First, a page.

This morning was one of those morning in which my kids played together beautifully. They entertained each other for hours. This allowed me to get a bunch of research done for a project I'm working on, and it was nice to see Isaac follow Isabella all around the house, excitedly following her every command.

She "read" about thirty books to him... various places throughout the house...

I am almost done with our Christmas shopping. Isabella was very excited to wrap presents for Stella, Lucy, and daddy.

Thursday, December 13, 2012

My tooth may be melting, what's up with you?

When you become a mom, people start reminding you that you need to take care of yourself. Then, when you have a child with special needs, they tell you that even more often than before. But by that point, you're already drowning in appointments and scheduling, that the mere idea of scheduling something for yourself seems like way too much work. And anyway, when I ask someone to watch my kids, I want to do something more fun than go to the doctor. Like, take a nap. 

I've been putting off a couple appointments for myself. I probably should go to the doctor and have this weird numbing sensation checked out that I get in various parts of my body. It's been happening for about five years, so what's the rush? Dr. Google diagnosed me, and it isn't pretty, so I'd prefer to just pretend it doesn't happen. But I did finally go to the dentist. It has been two years since my last dental appointment. Take it from me, don't wait that long. It was painful, and I don't consider myself a wimp when it comes to pain, so trust me on this. Apparently, I have a tooth that may or may not be melting from the inside out. Am I part of a science fiction film someone didn't tell me about? If so, please remove me from the cast of characters. Of course the dentist told me this, and then was all like, "yeah, we'll just keep an eye on it, and if it gets worse you'll need a root canal." Sure. No big deal. 

Math time with Tangrams. 

I was really excited to see that Isaac was actually trying to cover the pictures with some of the appropriate shapes. We try to quiz him with colors and shapes to see if he has an understanding of either. It's usually hit or miss. One day, I'll excitedly tell Walter that Isaac matched all of the colors and shapes correctly and the next day it's something like, so, you know when I told you that Isaac knows his shapes and colors? I'm gonna take that back. Either way, he's working on it. He doesn't have the verbal capacity to tell us if he knows shapes or colors, though we are trying to learn signs for colors.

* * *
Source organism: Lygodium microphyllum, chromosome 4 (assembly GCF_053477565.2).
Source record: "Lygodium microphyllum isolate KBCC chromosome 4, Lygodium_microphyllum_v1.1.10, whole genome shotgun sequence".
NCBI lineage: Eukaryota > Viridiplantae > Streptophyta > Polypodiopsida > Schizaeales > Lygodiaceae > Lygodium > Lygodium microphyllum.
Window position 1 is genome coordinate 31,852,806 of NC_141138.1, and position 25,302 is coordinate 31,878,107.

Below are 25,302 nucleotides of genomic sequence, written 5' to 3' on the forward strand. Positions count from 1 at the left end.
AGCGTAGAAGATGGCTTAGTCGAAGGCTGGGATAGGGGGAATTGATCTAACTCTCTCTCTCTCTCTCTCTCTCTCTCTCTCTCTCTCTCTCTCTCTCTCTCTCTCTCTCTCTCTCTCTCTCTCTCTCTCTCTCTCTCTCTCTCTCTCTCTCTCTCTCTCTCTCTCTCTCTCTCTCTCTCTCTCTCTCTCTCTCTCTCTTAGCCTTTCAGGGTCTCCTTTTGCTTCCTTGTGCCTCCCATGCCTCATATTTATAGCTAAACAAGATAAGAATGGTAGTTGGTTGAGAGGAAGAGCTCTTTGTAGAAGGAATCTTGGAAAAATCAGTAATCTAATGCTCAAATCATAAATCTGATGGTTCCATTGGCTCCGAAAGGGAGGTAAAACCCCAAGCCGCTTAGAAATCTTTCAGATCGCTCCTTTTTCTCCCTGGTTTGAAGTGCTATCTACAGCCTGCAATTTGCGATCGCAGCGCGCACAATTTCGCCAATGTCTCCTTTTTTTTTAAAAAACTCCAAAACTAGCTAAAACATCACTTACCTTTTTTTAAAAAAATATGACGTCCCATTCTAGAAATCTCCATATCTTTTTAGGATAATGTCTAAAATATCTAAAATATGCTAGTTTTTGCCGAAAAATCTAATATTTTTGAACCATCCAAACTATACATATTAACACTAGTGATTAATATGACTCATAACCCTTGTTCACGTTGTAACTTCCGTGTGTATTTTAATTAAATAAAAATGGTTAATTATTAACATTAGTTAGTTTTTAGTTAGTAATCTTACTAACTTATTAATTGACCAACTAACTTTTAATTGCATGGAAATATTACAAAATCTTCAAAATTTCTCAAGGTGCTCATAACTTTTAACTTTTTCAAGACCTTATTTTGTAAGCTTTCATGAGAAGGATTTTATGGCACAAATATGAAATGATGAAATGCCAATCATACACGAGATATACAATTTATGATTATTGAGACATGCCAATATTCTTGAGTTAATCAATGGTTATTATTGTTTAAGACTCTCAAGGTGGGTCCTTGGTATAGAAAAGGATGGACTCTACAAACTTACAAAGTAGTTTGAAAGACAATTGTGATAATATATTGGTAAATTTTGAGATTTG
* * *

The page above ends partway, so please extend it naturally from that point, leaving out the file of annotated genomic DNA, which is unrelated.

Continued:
At physical therapy this week, he took two steps while wearing his braces. He was bribed with bubbles and an iPad for those two steps. In case you're wondering, we don't have our iPad yet, but we are starting to use a picture communication system on the iPad at therapy.

So far, it's been another mild winter. I'm so glad Walter convinced me he should build this tree house. I often check on Isabella when she's outside and find her talking to herself at the very top. She has such an amazing imagination.

Thank you for reading my advocacy post. I've meant to say something on previous posts and forgot. I had double the hits on that post from what I normally get, so I do appreciate that so many of you read it, and possibly shared it with friends and family. I'm still quite new to the unexpected journey that we are on with Isaac, but my goal is to share with other parents that this special adventure has its challenges and hardships, but there are so many blessings along the way, and in the midst of it all, we learn how to fight for our children. So thank you, for reading, and sharing.